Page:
Innovation Award: Case on Ghana Electronic Waste

Left to right: Adam Simon, Jayson Toweh

The e-waste case was innovative in both its production and implementation processes. The case was co-produced by a U-M team and Ghanaian advocates and experts, including faculty in Public Health at the University of Ghana, Legon and University of Accra, Ghana. It offers first-hand footage of the laptops and other electronics dumped at the e-waste site outside of Accra, as well as testimonials about the conditions of workers there, collected by U-M professor Adam Simon, and students Jayson Toweh and Anne Canavati.

When deploying the case in his undergraduate Earth and Environmental Sciences classroom, Simon and his team of graduate student instructors piloted multiple Gala functionalities, from case assignment, to online discussion, to embedded pre-tests that unlock the case, and post-tests that measure content mastery. Simon continues to innovate with ideas about how exams in his course may cover case content in ways that randomize the questions so as to better evaluate content mastery across the student cohort, seeking more and better information about the value of a given case as a teaching tool. Simon has further innovated by connecting the case with local waste management topics such as the Michigan Stadium zero-waste plan and facilitating community conversations at the Ann Arbor summer festival.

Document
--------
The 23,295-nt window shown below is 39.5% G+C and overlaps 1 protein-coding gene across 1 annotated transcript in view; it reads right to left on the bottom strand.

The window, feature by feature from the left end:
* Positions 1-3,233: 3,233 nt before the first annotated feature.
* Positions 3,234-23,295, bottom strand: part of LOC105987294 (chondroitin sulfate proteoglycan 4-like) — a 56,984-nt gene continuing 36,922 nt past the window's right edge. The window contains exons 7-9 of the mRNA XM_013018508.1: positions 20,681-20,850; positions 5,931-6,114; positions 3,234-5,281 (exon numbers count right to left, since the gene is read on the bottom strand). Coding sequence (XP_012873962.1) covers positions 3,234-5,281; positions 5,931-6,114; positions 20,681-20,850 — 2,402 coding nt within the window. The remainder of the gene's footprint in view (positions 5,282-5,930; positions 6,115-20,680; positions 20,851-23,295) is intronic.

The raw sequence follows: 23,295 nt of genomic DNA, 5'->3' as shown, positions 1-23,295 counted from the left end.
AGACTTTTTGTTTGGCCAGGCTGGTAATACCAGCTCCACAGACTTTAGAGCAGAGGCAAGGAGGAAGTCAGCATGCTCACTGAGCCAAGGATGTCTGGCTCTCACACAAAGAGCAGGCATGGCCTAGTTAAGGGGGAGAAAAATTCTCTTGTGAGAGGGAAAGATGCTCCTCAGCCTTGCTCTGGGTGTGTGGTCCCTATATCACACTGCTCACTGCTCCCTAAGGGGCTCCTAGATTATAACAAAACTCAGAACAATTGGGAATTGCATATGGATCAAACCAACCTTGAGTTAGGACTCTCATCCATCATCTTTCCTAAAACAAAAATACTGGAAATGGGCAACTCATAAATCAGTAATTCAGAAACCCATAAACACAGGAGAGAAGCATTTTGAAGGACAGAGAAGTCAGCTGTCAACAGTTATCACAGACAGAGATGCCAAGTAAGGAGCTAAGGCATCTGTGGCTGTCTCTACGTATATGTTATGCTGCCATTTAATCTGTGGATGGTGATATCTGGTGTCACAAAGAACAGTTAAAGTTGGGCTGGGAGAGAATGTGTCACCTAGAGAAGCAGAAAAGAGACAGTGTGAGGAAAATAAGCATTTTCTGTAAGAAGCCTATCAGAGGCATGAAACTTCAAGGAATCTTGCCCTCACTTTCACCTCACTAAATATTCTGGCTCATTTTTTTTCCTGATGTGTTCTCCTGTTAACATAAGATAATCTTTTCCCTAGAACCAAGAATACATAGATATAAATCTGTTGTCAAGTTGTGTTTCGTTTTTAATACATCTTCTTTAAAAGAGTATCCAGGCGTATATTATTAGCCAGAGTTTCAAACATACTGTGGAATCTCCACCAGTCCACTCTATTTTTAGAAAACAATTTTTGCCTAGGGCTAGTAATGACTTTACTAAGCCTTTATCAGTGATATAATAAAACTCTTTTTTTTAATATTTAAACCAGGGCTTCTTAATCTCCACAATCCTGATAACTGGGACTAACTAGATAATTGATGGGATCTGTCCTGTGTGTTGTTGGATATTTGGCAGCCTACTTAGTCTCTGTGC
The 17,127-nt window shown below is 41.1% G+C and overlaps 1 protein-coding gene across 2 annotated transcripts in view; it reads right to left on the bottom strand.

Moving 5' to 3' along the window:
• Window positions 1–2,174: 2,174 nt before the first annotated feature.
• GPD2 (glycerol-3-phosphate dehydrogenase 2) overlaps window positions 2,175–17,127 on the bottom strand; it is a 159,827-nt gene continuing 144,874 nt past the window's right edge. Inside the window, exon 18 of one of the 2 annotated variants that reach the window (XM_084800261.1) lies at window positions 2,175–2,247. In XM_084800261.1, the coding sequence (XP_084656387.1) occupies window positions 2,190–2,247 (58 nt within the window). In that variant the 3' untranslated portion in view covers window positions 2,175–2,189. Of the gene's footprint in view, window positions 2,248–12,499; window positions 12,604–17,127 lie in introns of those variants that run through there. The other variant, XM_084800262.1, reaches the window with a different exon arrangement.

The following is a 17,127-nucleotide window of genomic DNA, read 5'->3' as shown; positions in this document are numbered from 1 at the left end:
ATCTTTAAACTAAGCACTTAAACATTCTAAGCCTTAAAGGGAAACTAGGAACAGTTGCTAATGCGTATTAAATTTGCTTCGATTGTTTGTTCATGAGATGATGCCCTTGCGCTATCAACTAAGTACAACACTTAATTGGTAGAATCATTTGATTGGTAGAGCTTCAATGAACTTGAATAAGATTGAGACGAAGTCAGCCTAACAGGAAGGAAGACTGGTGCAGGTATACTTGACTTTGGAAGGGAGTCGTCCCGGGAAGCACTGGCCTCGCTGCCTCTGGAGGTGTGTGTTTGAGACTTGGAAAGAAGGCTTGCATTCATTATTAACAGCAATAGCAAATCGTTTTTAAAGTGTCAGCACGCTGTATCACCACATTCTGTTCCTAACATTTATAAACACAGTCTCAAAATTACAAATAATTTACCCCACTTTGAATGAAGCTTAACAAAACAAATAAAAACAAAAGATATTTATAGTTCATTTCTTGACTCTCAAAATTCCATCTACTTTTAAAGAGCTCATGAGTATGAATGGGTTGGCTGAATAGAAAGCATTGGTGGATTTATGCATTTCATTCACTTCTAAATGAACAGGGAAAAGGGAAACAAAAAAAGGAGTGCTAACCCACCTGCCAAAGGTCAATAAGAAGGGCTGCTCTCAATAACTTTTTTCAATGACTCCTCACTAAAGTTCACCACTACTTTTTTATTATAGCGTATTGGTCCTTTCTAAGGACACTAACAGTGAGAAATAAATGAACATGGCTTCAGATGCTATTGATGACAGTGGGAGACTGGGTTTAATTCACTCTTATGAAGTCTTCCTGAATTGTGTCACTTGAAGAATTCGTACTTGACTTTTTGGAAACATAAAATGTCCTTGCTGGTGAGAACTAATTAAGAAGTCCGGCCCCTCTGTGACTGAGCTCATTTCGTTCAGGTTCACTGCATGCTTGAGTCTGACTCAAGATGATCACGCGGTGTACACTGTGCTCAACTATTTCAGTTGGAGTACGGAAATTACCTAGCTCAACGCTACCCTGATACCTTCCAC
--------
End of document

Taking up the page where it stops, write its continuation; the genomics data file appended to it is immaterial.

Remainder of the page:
Simon and Toweh’s comments at the Awards Ceremony focused on the power of letting curricular tools be student driven in significant ways, to better enable peer learning, inspire all kinds of learners, and provide clarity for students seeking to combine their passionate curiosity and concern with practical skills that can be professionally focused. Toweh noted he is now enrolled in a Public Health graduate degree at Harvard University having found his calling in that field, in large part through the work on the case.

Galaxy MCs